Gut health is a big topic in the wellness world right now—more specifically, the maintenance of a healthy balance between good and bad bacteria in our intestines, stomach, and throat. Its rise in popularity can be attributed, in part, to the fact that every day we are learning so much more about our gut and how it functions. But just like with many things about the human body, we still don’t know all there is to know.
With the increased interest in gut health, it seems not a single person goes without wondering if they, too, should be taking a daily probiotics supplement. They have been prescribed to treat everything from irritable bowel syndrome to arthritis to skin issues, and you can find them on the shelf at any store with a focus on wellness, from Whole Foods to your local gym. And these concerns are certainly warranted. Everyone seems to be doing it. But is it really necessary? Or should we be focusing on something more, shall we say, simple? Because we are still learning so much about the gut each and every day, we asked registered dietitian Matt Priven whether or not probiotics supplements are entirely necessary, or if we could bypass this extra step in our wellness routine.
Ask the Expert: Should I be taking a probiotics supplement?
Answer: Eat foods that are high in fiber first, and see if that fixes your problems.
To understand the gut, Priven says you must first know that we have trillions of microorganisms that live inside us, mostly in our large intestine and most of them being bacteria. “Certain bacteria found in foods have been shown to contribute positively to our health,” he explains. “We call these probiotics.” When the balance of this bacteria is off, or these microorganisms aren’t thriving, you might experience not only stomach discomfort but also other health problems such as skin issues, inflammation, or even certain mental health conditions.
Foods that contain probiotics include kimchi, sauerkraut, yogurt, kefir, and kombucha, while popular supplement forms of probiotics include Culturelle, Align, Jarrow, and RenewLife. So if probiotics are good for our gut, why wouldn’t we load up on as much of them as we can get? Well, sometimes too much of a good thing can actually be a bad thing. Your problem might not necessarily be that you’re missing probiotics in your life, it’s that those healthy microbes in your gut aren’t thriving, says Priven.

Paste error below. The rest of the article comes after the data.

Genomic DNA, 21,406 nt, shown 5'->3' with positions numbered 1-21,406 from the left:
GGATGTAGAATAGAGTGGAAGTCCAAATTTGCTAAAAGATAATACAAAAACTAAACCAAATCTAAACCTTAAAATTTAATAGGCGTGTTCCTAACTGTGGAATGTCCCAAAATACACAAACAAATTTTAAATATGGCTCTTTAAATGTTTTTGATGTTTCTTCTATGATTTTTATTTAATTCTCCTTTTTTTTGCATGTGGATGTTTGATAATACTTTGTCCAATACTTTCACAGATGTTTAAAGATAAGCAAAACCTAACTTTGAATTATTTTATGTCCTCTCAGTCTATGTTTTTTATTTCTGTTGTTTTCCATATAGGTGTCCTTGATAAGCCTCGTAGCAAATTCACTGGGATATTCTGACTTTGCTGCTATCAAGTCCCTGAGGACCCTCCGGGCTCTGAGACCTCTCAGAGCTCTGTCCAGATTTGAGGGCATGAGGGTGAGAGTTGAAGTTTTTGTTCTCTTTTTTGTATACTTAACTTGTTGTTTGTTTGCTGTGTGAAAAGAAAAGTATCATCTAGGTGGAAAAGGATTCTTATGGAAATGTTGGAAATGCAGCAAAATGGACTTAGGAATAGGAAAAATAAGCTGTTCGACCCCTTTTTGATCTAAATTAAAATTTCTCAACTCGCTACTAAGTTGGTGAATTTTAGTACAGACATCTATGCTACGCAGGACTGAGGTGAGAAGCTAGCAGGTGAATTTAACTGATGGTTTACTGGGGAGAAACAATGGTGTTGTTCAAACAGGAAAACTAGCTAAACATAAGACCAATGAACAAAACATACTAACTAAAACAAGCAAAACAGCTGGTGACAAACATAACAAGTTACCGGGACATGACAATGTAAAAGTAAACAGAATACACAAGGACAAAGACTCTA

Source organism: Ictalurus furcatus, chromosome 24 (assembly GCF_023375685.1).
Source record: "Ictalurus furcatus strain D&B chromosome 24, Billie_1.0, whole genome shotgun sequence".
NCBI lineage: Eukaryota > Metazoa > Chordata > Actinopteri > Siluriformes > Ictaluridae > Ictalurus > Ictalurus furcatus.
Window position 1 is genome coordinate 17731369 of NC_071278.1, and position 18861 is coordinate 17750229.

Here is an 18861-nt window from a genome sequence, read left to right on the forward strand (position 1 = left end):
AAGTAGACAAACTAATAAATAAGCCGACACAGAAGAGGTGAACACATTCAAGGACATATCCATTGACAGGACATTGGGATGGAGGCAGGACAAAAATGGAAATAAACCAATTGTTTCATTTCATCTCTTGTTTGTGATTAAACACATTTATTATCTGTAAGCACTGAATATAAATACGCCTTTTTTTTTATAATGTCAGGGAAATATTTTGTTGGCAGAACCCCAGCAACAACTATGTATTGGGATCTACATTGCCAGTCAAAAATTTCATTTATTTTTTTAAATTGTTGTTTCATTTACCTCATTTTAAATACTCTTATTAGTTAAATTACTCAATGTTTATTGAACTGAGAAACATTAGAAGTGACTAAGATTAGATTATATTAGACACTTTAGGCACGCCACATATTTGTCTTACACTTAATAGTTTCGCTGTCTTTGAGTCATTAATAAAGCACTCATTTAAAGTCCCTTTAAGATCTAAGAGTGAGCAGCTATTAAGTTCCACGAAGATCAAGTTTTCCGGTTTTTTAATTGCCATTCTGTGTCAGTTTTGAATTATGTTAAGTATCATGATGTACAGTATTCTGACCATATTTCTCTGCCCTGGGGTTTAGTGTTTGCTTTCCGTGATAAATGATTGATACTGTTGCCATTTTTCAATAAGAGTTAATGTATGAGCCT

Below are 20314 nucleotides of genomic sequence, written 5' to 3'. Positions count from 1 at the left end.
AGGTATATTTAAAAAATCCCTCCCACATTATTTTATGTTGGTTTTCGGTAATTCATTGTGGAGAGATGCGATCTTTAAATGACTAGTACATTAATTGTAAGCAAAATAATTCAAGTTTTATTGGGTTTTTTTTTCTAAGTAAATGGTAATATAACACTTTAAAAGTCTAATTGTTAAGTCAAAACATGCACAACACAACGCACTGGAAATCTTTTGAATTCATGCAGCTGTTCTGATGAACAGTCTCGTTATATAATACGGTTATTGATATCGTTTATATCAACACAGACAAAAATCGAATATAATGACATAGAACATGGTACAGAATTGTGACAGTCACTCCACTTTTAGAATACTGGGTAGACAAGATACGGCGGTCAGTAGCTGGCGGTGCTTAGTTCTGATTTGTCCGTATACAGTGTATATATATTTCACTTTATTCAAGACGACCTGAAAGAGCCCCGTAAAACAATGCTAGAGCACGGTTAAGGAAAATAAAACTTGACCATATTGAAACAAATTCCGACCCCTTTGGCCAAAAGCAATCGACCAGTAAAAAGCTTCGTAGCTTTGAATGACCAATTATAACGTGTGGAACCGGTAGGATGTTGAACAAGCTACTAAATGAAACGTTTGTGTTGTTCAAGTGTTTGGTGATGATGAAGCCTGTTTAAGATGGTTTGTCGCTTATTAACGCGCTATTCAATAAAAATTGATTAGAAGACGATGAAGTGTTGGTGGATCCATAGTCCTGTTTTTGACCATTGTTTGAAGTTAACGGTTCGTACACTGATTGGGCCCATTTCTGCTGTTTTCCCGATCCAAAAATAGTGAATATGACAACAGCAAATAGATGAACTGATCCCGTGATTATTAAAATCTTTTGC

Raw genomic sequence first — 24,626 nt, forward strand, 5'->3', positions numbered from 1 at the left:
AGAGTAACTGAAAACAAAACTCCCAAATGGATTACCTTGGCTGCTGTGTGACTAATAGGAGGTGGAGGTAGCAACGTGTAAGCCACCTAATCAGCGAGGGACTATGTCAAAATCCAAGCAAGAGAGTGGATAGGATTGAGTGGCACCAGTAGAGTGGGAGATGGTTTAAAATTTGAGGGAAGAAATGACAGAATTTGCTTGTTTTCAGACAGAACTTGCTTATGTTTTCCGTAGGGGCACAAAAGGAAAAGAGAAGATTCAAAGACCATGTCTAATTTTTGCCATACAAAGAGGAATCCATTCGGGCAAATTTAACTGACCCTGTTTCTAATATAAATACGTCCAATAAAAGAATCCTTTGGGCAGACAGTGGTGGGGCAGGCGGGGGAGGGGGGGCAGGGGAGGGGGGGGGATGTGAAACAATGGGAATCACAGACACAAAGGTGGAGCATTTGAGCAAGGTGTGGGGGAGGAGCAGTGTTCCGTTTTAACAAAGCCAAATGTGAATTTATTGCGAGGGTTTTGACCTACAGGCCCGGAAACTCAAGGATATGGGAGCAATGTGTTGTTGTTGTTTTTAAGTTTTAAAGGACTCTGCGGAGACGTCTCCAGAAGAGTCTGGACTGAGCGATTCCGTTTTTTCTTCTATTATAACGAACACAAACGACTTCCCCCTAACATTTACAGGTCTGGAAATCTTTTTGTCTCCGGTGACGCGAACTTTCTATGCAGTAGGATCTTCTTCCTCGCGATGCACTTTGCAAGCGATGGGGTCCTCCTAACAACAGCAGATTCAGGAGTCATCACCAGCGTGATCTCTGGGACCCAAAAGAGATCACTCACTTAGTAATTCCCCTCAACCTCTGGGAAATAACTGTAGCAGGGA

This is where prebiotics and fiber come in.
“Prebiotics are unlike probiotics in that they are not microorganisms at all,” he says. “Prebiotics are the parts of our food that we can’t digest, but are actually being digested by the beneficial microbes inside of us, feeding them and promoting their health so that they can, in turn, support our health.” If we don’t get enough of them, it won’t matter how much kombucha we drink, because the good stuff in kombucha won’t be able to survive in our bodies without the good stuff from prebiotics.
But where the heck can I find prebiotics and why would I want to eat something I can’t digest? It’s not really as complicated as it sounds. Prebiotics are usually just foods that are very high in fiber. So, think: oats, bananas, beans, lentils, onions, garlic, flaxseeds, and asparagus. And you typically won’t find them in supplement form on their own, but they are often added to probiotics supplements. “Generally speaking, a diet low in prebiotics is a diet low in fiber,” Priven says. “And the average adult in the United States only gets about half of the recommended fiber intake.” According to the Dietary Guidelines for Americans 2015-2020, men should aim for about 38 grams of fiber per day and women should eat about 25 grams.
So, while both prebiotics and probiotics are important for health, Priven says prebiotics are most important to focus on first, and then you might look into probiotics supplementation. He says to find prebiotic-containing meals and snacks that you love and incorporate them into your diet regularly. Just as a reminder, he says to always look at what you’re putting on your plate first before you decide to consider taking something in pill form.
Source URL: https://www.bostonmagazine.com/health/2019/02/19/gut-health-probiotics-supplement/
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